Third, and finally, how should biblical ecclesiology inform our response to these challenges? Biblical ecclesiology serves the same purpose as the life-sustaining walls around a garden, or the life-preserving walls around playgrounds for children, and it does so for both men and women in the church. Within the boundary is life! Having men, and only men, as pastors is the path of life and health. But beware of those who invite you to step outside of the commands of Scripture when you shouldn’t.
The boundaries of biblical ecclesiology, for instance, draw very clear lines around the elder board and pulpit. These are, in God’s good and clear design, reserved for men. This reservation is a blessing, not a burden, for the church. So, by having elders, the church is empowered to clarify these roles and respond to these challenges. Without elders, it gets fuzzy pretty fast. And it’s in the fuzzy that the fighting starts.
Faithfulness means standing strong at the point of the fiercest battle. Right now, that point, for many churches, is on this question of complementarianism vs. egalitarianism. In order to stand strong, churches must stand on the solid rock that is God’s Word, which makes it clear that only men can be pastors. And to do this rightly in our egalitarian, feminist-movement-saturated moment means that we all, both men and women, must stick to this truth without blushing or apologizing. Remember — God’s designs aren’t arbitrary, but rather for our good. So, let’s embrace God’s good design, confident that He doesn’t change with the times — and so neither should we.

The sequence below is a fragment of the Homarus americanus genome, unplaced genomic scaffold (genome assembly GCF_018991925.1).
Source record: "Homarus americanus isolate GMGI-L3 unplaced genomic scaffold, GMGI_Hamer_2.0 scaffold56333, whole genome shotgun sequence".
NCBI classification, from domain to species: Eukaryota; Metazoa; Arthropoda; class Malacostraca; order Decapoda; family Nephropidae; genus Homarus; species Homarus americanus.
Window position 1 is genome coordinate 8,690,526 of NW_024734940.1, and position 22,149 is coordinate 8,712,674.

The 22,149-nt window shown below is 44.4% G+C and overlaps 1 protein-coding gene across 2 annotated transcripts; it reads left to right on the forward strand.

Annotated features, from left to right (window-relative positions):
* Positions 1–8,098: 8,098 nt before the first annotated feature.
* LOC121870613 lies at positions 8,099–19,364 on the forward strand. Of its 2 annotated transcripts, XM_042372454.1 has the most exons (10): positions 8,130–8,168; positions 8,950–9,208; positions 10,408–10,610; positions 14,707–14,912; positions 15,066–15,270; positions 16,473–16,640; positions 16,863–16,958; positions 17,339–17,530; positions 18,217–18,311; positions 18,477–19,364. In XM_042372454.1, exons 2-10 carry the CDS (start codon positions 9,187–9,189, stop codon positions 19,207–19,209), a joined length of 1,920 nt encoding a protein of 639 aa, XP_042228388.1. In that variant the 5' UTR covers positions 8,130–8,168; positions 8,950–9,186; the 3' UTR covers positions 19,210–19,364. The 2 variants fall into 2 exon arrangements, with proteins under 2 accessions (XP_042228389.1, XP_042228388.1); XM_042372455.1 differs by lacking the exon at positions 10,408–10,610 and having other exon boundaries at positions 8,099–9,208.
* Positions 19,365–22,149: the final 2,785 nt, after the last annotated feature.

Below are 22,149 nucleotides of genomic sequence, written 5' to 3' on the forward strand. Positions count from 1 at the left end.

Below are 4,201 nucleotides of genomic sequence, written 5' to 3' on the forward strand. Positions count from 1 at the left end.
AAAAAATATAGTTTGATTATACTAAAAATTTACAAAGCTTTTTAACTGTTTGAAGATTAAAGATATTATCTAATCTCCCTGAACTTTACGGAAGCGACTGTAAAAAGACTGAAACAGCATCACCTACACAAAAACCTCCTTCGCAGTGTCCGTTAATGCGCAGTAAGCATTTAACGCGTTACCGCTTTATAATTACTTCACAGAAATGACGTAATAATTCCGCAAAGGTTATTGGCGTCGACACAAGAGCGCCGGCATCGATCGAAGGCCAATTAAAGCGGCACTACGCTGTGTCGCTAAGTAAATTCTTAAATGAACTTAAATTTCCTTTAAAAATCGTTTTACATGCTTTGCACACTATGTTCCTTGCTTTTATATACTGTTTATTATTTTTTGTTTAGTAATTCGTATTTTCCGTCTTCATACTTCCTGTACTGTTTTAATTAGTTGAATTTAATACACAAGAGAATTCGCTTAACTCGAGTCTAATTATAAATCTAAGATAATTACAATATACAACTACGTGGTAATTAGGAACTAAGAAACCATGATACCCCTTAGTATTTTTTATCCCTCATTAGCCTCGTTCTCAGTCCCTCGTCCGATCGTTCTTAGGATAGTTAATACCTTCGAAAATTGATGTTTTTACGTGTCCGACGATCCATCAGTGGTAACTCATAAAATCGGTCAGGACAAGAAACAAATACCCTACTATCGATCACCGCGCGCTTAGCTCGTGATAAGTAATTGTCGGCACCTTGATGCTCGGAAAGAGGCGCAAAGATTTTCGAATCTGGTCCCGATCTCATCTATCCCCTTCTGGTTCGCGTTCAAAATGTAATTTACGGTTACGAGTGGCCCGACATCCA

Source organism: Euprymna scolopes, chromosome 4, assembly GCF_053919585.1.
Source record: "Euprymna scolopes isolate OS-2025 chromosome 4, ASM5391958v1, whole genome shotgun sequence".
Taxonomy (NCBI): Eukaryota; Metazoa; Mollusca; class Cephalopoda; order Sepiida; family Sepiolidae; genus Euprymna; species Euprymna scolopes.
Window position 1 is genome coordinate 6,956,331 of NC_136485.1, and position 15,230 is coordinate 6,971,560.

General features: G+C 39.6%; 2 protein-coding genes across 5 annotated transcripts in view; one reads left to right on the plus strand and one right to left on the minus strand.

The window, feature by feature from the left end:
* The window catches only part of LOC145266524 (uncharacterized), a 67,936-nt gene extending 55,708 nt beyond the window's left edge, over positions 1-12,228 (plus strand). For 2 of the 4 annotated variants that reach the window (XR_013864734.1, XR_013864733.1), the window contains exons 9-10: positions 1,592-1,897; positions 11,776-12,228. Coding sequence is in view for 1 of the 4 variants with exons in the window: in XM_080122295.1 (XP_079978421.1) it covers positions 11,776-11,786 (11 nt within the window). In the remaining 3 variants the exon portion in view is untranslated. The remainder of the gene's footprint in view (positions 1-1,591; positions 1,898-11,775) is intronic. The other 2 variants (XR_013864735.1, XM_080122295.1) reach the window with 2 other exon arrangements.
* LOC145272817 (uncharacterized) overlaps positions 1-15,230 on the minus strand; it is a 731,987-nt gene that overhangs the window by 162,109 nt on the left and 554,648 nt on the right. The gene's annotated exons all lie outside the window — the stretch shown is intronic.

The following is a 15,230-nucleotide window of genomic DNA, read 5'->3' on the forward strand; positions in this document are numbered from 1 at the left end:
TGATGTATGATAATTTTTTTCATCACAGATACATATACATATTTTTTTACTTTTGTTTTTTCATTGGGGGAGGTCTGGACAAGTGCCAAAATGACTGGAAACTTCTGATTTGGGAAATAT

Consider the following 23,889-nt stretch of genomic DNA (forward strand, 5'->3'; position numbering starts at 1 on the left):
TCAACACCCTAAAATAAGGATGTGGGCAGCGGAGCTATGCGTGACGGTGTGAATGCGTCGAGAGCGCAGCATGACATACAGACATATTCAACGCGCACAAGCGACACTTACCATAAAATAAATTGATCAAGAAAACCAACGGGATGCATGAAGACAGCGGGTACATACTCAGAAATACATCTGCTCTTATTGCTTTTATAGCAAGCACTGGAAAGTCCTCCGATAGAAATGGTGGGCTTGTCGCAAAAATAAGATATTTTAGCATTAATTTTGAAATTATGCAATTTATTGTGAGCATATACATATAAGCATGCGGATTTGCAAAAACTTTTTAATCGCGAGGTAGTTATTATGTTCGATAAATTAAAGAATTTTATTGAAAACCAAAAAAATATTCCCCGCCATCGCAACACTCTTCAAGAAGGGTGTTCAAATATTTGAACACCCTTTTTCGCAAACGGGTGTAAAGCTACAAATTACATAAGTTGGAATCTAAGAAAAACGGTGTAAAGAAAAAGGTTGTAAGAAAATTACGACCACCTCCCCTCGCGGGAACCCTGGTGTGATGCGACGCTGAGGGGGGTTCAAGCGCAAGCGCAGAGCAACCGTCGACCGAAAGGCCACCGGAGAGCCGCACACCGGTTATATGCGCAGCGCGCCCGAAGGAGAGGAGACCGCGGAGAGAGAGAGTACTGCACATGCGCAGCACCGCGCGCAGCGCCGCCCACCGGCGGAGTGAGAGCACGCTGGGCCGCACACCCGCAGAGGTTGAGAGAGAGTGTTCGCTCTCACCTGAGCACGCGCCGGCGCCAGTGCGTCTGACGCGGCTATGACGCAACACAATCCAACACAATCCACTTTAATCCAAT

Follow William on Twitter! @William_E_Wolfe
Ready to dive deeper into the intersection of faith and policy? Head over to our Theology of Politics series page where we’ve published several long-form pieces that will help Christians navigate where their faith should direct them on political issues.